There is a lot of promise in this issue. The cover promises a zombie romp. The strange book investigated promises some sort of mysterious pulp history. The lead character, with his ridiculous costume, promise some sort of disconnect from reality and a wild tale involving shiny blades swinging and barbaric might. There’s a lot of promise floating around and only some of it is capitalized on.
The main complication of this book revolves around a book of ancient hieroglyphs which might be a connection to another realm of otherworldly monsters. Opposing sides race to determine the words contained within, and thus we can only imagine the power. It’s a decent set up that is mildly explored here. A convenient moment of connection opens up many of the secrets to Carter Hall yet no explanation is given.
Much of the dialogue in this issue is clunky or expositional. The book store owner uttering ‘Stay back!’ in the face of such bizarre danger is odd and also doesn’t mesh with the other dialogue on the page. There’s almost a Silver Age vibe permeating these pages, except the charm is lacking. The narrative drives forward and leaves the characters behind.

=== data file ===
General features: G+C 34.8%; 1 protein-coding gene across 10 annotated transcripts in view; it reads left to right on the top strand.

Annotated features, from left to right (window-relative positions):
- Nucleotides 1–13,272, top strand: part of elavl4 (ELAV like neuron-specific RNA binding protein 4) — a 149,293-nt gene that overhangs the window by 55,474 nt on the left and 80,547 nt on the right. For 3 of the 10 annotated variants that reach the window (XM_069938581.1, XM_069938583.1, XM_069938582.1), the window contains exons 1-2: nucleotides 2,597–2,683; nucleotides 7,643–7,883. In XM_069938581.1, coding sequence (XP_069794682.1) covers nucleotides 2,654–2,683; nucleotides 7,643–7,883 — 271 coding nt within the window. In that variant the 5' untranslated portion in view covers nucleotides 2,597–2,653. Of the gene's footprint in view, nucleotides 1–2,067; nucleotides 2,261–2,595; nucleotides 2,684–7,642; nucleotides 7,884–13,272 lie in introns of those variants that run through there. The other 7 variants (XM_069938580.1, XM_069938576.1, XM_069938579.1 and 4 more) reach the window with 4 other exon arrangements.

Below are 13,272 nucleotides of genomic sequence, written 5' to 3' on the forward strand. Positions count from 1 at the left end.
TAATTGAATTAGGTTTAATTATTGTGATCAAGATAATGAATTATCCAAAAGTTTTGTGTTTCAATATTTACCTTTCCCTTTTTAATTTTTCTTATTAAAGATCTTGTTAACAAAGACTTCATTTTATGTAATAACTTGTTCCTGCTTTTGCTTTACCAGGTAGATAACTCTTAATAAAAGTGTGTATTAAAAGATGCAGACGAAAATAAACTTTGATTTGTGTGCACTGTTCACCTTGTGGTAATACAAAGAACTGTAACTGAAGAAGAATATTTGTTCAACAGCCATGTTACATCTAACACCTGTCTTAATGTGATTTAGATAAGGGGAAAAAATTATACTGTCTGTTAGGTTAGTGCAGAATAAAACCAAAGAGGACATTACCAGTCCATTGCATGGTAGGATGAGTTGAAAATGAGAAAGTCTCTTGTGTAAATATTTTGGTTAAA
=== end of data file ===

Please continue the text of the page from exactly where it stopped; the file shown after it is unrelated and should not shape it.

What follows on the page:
Given the nature of this tale, the protagonist would be more effective as a man with a fierce mind instead of a warrior with a fierce set of muscles and polished weapons. Hawkman is a ridiculous character, and that’s something that can be celebrated, but instead we get this ludicrous barbarian chasing down leads and pushing patsies around. This issue should have been more about Carter and the metallic man of might could be saved more a more revealing effect when the truly mighty battle begins. With the Hawkman prancing around these sequences, the gravity is lost and the tone becomes muddled. Otherwise, this could have been a more grounded and intriguing set up to something amazing next month.
Philip Tan’s art is loose and relaxed. However, the two opposing characters of good and possibly evil do not share this flimsy definition. It is as if the world is bland and wonky and only the characters of true power and importance are given any real direction and structure. The colors by Imaginary Friends Studios support this by giving Hawkman a gloss nothing else comes close to and offering the Gentleman a washed through hue that sets him below the standard funk of the rest. It’s an interesting way to draw attention and eyes to what is the most important, or powerful, in the comic.
“The Savage Hawkman” is a comic with some ideas but not the straight through line on which to hang and arrange them in order. The tone of the book is haphazard and it’s not quite ready to make Carter Hall a prime time player. The cover to this issue promised much and ultimately failed to deliver.